After my adventures in Delhi, I made it to the Navdanya farm. At first, it took a bit of adjusting. Farms run at a slower pace in India simply because of the weather (it got so hot a few days ago that I had my first experience with heat exhaustion and couldn’t get out of bed for 2 days), so it was definitely a culture shock from the hustle and bustle of Delhi, much less a cultural shock between that and Chicago. The farm is a very unique place from the rest of India, almost a haven. Many international scholars come here to learn from the farm as well as the interns and managers that live there. I have made friends from different parts of India as well as New York, Wyoming, Minnesota, Canada, France, Switzerland and I just said good-bye to a friend that left for his next adventure who is from Australia.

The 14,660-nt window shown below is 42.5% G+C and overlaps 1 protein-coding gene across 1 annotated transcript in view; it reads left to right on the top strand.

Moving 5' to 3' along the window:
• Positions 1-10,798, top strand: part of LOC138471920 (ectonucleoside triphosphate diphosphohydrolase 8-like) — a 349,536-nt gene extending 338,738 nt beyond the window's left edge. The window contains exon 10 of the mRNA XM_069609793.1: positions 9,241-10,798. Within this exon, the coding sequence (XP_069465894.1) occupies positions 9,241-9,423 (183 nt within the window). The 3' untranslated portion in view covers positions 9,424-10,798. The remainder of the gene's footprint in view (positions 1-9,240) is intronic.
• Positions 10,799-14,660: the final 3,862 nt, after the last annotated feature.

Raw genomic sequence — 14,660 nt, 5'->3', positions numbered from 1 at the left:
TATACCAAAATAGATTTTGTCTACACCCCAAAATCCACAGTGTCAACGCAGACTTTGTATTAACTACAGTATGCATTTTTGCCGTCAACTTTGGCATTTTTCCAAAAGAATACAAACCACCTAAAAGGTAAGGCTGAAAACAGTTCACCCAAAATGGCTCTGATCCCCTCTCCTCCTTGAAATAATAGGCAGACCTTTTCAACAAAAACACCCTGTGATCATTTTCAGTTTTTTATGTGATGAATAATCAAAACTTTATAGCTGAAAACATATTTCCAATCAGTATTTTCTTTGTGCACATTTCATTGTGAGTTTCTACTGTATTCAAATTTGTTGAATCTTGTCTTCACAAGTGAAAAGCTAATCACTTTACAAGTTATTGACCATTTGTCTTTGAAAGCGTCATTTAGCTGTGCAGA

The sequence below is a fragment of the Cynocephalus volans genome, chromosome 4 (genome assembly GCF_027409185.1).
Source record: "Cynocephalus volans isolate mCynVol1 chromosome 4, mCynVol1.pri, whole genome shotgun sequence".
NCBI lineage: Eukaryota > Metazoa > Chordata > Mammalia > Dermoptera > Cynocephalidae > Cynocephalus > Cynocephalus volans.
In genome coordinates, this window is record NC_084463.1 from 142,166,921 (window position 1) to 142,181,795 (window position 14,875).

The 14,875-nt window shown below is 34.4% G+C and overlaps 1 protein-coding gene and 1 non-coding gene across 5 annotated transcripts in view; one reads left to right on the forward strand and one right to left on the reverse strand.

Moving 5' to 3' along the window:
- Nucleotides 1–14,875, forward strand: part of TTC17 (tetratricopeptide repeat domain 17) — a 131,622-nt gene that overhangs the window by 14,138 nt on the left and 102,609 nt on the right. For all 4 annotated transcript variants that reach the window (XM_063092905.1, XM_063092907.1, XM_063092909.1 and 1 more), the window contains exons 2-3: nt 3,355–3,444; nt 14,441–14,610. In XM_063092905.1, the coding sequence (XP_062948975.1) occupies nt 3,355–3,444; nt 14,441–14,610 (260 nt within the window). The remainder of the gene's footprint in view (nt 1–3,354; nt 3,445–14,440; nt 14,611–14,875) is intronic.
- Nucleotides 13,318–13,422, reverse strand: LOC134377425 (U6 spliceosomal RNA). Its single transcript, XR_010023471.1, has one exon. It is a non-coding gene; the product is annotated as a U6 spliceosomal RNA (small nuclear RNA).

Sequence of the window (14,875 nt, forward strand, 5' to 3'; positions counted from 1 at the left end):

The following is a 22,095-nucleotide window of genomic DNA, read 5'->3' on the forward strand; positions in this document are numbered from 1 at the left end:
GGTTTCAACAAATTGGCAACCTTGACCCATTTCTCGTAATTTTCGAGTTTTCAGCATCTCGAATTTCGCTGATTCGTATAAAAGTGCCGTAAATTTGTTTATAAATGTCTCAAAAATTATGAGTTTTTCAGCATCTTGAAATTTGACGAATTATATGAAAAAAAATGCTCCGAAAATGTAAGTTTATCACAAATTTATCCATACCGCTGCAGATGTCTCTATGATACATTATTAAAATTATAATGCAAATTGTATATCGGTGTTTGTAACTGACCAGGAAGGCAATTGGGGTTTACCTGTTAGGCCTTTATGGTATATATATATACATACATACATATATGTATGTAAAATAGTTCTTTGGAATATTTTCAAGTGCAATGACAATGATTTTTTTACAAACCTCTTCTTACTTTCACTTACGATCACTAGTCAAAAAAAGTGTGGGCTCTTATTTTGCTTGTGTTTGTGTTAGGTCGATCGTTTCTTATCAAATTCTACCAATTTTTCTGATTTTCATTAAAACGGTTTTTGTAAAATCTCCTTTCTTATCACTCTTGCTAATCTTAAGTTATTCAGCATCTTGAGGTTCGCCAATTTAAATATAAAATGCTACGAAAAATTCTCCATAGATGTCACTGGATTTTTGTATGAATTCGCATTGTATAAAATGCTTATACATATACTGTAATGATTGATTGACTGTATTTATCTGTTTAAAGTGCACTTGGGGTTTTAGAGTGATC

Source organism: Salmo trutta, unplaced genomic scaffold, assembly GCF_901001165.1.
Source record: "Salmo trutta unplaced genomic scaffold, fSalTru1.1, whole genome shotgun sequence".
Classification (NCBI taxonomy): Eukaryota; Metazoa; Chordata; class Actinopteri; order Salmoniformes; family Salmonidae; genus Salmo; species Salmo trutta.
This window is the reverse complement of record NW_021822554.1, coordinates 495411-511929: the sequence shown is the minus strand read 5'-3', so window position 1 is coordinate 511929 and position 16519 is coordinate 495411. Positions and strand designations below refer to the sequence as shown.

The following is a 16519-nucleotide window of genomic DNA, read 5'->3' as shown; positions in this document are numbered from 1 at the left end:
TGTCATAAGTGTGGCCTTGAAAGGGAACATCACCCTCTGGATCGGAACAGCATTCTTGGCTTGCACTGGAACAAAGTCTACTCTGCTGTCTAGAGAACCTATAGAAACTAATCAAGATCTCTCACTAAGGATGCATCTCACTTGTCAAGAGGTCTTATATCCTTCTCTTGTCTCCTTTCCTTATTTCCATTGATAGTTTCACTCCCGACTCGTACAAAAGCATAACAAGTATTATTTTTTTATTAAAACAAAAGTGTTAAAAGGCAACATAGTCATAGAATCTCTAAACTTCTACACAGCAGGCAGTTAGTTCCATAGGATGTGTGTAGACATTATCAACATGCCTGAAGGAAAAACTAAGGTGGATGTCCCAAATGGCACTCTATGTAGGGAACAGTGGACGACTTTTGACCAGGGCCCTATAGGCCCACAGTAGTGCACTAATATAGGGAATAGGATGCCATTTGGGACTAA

Navdanya is definitely a place where “hippie culture” is big for those either visiting or staying for a long time, and at first I was very intimidated. I talked to my parents saying how the people here were just too cool for me, how I simply wasn’t on their level. Although I definitely consider myself a free spirit and am teased for being a hippie in my respective friend groups I had felt as if the people around me were just on a whole different ball field. Thankfully, that intimidation has slinked away and I have found my niche in this big international puzzle. Now I can just focus on being little, old, energetic Morgan!
Besides the people, the work is very fascinating too. At 8 am, the bell is rung and we trudge our way to the dining hall to eat breakfast (many of which have included dhosas — my favorite!). After breakfast, we have a morning circle in which one person shares a daily quote and another shares something else. This “something else” can range from a medicinal plant and its uses, fun games, ect. One girl kept getting nose bleeds so she researched and taught us what plants and objects on the farm can be used to reduce and stop nose bleeds (so resourceful!). After that, we meditate and chant “Om Shantih Shantih Shantih” which is a very special chant I can’t remember the name of currently. It really relaxes the mind in a way I’ve never experienced.